In January 2018, the U.S. Supreme Court overturned a federal appeals court’s refusal to consider Tharpe’s racial discrimination claim.  Less than three months later, that court again refused to consider the issue, saying Tharpe had not previously presented it to the state courts. Jones has also repeatedly sought review of claims that racial discrimination has infected his case. He previously asked the Court to overturn his death sentence based on the findings of a 2017 study that showed significant racial disparities in Oklahoma’s death sentencing practices. On January 22, 2019, after having rescheduled consideration of Jones’s appel 25 times, the Court declined to review the case. Samuel Spital, who was co-counsel in Buck’s case and is lead counsel on the brief of the NAACP Legal Defense and Educational Fund’s friend-of-the-court brief supporting Tharpe, said of Tharpe and Jones, “We know that these two men are facing execution at least in part because they’re black. Under those circumstances, the state just doesn’t have an interest in enforcing a death sentence, and for that reason, the procedural obstacles that you would have with respect to certain other claims should not be part of the analysis.” The cases are considered a bellwether of the post-Kennedy Court’s commitment to racial justice.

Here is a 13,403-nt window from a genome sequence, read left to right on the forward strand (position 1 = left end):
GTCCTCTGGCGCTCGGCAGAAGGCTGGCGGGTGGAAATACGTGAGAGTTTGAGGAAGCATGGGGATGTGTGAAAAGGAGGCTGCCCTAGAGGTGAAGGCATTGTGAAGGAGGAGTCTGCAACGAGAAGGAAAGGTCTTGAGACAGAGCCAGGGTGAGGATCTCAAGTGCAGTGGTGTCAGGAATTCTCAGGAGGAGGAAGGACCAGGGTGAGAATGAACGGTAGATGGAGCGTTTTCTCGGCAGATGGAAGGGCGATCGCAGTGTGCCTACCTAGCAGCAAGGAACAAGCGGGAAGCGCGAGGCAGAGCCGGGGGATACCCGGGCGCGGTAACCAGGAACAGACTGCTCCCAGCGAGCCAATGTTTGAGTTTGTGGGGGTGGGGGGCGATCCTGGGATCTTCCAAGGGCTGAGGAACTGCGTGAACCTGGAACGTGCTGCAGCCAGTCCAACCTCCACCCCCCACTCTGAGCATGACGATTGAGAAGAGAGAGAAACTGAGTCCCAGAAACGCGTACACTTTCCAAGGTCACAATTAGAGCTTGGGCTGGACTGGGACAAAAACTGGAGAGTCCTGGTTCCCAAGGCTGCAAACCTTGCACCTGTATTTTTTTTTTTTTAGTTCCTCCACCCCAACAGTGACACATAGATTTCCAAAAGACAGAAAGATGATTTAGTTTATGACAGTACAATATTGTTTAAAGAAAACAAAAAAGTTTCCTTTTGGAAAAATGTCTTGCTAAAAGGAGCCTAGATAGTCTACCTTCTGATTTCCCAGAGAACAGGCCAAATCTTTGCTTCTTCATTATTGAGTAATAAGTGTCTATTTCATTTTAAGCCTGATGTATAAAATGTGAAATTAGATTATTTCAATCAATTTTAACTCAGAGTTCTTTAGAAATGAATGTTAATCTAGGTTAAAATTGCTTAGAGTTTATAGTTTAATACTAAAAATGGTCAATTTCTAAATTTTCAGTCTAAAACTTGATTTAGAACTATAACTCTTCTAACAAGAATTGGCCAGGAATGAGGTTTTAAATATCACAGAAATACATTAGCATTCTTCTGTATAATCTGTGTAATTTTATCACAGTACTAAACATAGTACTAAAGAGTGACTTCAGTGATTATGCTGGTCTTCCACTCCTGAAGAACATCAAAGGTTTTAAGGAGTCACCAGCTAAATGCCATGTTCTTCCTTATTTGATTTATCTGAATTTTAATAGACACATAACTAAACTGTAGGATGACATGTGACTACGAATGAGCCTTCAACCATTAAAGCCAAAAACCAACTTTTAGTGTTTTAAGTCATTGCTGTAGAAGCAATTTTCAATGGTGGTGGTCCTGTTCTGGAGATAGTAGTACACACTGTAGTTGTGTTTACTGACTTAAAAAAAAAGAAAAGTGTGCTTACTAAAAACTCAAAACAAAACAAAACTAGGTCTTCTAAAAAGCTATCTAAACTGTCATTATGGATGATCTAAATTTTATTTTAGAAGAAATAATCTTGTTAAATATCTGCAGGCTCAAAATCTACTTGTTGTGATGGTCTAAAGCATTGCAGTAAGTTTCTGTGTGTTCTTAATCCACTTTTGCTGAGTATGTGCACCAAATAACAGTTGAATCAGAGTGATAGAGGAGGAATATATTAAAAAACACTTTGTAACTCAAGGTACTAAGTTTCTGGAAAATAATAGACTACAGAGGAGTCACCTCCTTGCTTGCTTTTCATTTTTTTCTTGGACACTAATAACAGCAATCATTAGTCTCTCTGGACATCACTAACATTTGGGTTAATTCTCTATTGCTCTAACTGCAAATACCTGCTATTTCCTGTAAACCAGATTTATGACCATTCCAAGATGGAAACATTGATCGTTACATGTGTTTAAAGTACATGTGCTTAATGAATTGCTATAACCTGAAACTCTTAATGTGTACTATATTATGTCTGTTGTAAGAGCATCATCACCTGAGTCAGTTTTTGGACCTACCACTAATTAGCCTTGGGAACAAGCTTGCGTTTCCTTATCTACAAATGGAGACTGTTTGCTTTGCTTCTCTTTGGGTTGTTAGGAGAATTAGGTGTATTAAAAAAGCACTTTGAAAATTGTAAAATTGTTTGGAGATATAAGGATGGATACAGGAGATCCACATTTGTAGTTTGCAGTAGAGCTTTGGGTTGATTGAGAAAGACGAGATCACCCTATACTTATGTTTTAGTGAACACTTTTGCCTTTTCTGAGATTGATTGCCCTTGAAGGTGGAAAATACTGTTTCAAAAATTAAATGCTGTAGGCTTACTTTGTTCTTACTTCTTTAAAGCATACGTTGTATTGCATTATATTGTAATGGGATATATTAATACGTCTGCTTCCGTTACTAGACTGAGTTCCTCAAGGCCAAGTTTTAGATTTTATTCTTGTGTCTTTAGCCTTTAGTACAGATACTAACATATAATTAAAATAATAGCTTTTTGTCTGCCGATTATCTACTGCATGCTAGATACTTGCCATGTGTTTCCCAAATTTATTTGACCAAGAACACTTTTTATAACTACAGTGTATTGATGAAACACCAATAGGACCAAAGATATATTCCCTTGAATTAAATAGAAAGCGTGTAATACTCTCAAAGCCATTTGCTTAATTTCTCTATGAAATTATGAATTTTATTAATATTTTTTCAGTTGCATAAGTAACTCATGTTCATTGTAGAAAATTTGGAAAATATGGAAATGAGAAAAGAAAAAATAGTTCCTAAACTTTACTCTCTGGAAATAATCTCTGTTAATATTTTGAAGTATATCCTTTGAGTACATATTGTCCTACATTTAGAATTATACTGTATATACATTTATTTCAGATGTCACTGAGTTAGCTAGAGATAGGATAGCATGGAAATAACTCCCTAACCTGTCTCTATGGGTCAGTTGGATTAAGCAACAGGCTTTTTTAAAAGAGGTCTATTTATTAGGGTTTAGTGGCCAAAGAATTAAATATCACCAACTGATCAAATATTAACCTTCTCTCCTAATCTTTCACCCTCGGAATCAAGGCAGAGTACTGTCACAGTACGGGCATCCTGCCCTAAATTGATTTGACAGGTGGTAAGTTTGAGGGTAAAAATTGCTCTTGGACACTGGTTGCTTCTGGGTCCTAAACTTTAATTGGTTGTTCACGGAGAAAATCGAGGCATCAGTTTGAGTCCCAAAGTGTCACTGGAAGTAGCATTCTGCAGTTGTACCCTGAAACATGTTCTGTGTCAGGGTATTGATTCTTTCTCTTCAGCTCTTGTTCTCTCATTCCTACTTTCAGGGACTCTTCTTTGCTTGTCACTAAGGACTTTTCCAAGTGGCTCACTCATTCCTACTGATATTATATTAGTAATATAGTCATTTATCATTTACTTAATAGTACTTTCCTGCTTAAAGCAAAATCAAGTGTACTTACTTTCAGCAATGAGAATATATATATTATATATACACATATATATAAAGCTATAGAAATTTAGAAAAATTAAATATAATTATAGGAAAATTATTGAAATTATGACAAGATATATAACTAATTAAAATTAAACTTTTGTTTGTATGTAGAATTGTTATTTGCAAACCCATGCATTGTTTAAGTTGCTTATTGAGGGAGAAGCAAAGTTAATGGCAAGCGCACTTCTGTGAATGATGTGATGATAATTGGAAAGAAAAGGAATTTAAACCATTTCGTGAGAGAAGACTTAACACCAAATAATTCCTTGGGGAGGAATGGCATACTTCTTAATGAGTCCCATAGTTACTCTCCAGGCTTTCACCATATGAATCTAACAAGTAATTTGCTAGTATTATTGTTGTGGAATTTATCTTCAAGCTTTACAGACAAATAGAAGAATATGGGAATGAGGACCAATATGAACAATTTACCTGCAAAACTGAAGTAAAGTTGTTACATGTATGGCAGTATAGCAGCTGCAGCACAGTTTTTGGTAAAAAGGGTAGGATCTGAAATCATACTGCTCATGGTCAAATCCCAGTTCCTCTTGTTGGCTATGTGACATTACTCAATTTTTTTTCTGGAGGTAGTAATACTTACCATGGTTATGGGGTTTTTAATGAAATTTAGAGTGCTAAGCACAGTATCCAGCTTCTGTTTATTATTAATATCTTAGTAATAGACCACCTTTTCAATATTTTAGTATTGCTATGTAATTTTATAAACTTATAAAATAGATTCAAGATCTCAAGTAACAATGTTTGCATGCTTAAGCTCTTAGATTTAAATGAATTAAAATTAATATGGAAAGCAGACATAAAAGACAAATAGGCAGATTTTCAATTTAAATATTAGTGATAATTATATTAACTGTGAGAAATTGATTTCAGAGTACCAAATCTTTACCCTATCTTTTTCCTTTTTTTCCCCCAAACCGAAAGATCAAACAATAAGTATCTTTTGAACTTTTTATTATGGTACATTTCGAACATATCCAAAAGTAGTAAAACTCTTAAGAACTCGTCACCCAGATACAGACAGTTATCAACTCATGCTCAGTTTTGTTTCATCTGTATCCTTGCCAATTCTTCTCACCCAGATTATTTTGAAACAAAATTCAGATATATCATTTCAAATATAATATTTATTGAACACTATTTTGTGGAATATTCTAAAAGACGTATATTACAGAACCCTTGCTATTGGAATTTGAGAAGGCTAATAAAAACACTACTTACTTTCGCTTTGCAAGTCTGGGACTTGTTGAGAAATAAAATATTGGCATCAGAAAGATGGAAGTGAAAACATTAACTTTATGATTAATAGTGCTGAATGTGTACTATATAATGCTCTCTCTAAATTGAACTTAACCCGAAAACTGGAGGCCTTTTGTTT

Georgia Approaches Five Years With No Death Sentences

For the first time since Georgia brought back the death penalty in 1973, the state will go five years without imposing any death sentences. No jury has handed down a death sentence since March 2014 and, with no capital trials scheduled for February or March, the state is nearly certain to reach the 5-year milestone. The decline in death sentencing is even more dramatic in light of the fact that, prior to 2015, Georgia had never gone two consecutive years without a death sentence. Experts attribute the decline primarily to two factors: improved death-penalty representation and the availability of life without parole.